My first impressions of Finland started to form quite unintentionally. It was on a ferry from Stockholm to Turku when we met several Finns. They asked us if we can speak Finnish, and after our negative answer, they tried Swedish. I wondered how could they speak this language? The reason came in a few days: learning Swedish is obligatory at elementary and secondary school! You can probably imagine how they love it ;) There are about 6%-minority of Swedish-speaking inhabitants here. It has historical reasons: Finland was part of Sweden between 1323 and 1809. Swedish is the second official language. I could feel it immediately after my getting off the ferry: every official sign or label has to be bilingual.
But I wanted to speak about English. According to my previous experiences in Norway, I expected almost everyone to be fluent. Actually, this was one of the main reasons why I decided to come here. I found that it is more or less true. Of course, if you meet a fifty-year-old workman, it is more probable that he could not speak English. But younger people, most of the secondary-school-graduates and practically all people with university degrees speak English fluently. I was very surprised during seminars from mathematics how everyone can explain his solutions, for example. English is considered as something absolutely ordinary, not as something "extra".
I have heard and read everywhere that Finns are silent. Hmmm! At least during my first month here, I did not realise anything similar. Everyone was talking to us without any problems. But then, I started to observe that there is some truth in that. The students who I was speaking with and those whom an exchange student can come across in the easiest way are not typical Finns. I started to look at ordinary students at lectures, the choir members in our "TYYn kuoro", people on the bus, and so on. And they surely speak less. It is very rare if someone unknown starts to talk to you. No one speaks to his friend during a lecture. Silence is not considered as something weird. Finns are very good listeners; they do not stop you when you are talking in any case. If you meet someone whom you have never seen before in a cloakroom, for example, he will not answer your greeting almost for sure.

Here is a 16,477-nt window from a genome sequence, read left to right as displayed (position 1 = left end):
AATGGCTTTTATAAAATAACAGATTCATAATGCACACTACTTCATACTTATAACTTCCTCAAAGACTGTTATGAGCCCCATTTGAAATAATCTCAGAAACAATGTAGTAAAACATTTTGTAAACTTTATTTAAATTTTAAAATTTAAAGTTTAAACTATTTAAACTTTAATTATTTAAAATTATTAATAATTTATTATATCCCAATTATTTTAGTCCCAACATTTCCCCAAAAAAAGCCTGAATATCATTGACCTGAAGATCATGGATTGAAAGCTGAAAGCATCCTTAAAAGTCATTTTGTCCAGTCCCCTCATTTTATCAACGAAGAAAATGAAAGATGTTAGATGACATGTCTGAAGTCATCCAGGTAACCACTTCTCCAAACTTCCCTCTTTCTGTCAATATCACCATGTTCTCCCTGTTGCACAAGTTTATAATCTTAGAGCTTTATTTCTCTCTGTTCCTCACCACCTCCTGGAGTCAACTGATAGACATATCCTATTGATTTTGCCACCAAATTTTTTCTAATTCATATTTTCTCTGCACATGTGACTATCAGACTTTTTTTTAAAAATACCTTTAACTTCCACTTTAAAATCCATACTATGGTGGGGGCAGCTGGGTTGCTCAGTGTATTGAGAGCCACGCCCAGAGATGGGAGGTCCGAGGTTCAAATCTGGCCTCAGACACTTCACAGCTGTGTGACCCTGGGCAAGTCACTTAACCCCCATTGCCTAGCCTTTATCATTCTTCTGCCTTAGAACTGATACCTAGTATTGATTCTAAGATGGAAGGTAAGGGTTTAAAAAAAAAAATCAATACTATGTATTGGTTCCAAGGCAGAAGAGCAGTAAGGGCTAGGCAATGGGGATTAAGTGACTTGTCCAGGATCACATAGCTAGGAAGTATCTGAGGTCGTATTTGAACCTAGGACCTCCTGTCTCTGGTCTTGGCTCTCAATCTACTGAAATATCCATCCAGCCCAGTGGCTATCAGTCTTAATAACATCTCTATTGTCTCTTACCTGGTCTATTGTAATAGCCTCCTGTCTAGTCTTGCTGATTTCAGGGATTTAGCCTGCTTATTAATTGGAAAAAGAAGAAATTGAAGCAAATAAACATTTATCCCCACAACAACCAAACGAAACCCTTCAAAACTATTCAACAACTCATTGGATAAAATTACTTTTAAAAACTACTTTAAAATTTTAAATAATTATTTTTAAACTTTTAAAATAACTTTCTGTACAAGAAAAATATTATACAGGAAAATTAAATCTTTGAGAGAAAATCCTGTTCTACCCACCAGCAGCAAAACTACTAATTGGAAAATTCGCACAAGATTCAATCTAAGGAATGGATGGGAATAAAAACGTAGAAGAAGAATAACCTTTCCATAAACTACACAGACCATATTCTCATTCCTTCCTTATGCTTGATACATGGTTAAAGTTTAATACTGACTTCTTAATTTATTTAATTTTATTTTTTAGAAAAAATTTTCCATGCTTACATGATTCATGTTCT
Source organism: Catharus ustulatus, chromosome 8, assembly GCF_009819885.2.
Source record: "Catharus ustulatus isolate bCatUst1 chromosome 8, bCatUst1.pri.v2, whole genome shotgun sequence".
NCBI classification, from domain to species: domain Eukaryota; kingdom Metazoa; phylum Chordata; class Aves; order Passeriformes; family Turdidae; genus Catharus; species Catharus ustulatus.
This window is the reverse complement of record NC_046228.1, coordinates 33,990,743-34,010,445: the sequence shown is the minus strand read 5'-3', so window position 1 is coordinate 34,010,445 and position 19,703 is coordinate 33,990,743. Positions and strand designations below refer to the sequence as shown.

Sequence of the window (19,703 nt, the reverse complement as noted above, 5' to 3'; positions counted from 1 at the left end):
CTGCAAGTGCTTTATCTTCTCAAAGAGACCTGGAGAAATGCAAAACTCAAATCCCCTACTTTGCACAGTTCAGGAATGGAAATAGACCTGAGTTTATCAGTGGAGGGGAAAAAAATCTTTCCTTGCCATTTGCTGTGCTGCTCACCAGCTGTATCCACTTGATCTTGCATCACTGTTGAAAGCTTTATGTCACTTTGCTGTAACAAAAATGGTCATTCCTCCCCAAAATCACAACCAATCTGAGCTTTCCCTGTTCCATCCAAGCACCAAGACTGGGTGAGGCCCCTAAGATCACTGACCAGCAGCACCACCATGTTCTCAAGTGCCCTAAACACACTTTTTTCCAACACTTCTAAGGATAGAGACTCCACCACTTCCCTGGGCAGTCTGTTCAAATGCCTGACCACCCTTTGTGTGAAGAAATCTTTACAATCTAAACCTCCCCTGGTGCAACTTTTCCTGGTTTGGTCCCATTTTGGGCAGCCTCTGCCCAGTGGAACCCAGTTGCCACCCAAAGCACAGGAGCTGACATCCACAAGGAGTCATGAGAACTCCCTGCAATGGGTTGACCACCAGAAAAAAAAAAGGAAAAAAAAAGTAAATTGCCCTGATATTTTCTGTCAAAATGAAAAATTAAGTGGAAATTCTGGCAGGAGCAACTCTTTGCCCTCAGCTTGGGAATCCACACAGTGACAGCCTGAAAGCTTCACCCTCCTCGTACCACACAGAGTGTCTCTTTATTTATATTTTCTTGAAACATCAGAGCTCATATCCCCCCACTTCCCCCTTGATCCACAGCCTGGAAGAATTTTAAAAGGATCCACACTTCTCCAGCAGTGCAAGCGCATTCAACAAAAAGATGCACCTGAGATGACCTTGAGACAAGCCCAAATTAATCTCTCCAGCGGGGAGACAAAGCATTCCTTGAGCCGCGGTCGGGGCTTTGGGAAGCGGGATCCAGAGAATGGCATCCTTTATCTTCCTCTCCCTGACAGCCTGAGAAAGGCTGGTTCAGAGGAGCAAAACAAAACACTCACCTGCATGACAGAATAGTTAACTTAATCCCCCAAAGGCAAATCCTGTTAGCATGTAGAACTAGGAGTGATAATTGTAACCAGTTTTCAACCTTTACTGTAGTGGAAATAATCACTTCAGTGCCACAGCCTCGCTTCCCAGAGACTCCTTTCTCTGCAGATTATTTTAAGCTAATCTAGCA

On the other hand, Finnish people are pretty polite, and if you ask them for something, they will probably do their best to help you. They use their kiitos very often; even if they actually do not have to. Quite interesting is the fact that even though there exist polite forms of pronouns in written Finnish almost nobody uses them.
People in Finland have a much better attitude to sport than their counterparts in the Czech Republic. It is very common to see women between 19 and 99 walking on pavements, sometimes accompanied by their husbands. It is popular to use poles as well – that kind of exercise is called nordic walking. There are thousands of bikes in Turku – they are popular especially since southern Finland is very flat, and since it is the cheapest and the fastest mean of transport. When I came to the University for the first time, I was amazed at the endless rows of bikes in front of it!
When I write about Finland, I cannot forget to mention ice hockey. It is a true that Czech hockey is one of the best in the world. But it is still nothing compared to Finnish hockey. Shortly after my coming in January, numerous ice rinks appeared throughout the city. It is amazing: the municipalities and various sport clubs maintain the rinks, sweep them almost every day, provide heated cabins as cloakrooms, illuminate them in the evening and above all, it is for free. Could you imagine not to take advantage of that? There are almost all the time several boys skating with their sticks and playing a game with a puck, often from the Czech Republic :)
During my first afternoon in Finland, I was walking home from the city on foot. A quarter an hour from my new home, I came across several dustbins sorting waste. I was wondering how far it would be to reach here, but in half an hour, I realised that there are two similar yards just next to our house. Finns separate waste as an absolutely ordinary thing. It is quite interesting that it is possible to separate organic waste but there are no special dustbins for plastic.
In general, people in Finland are more "environmentally conscious": energy-saving lightbulbs are widespread, houses are well insulated, there are no baths in Finnish bathrooms etc. But there is one exception: the sauna. It is said that there are about two million saunas in Finland. If you consider five million inhabitants, it practically means that there is a sauna in almost every flat. It is a part of the Finnish tradition: it used to be almost only place where it was warm in winter or it was a place to give birth. But nowadays, Finns do not like it. They love it!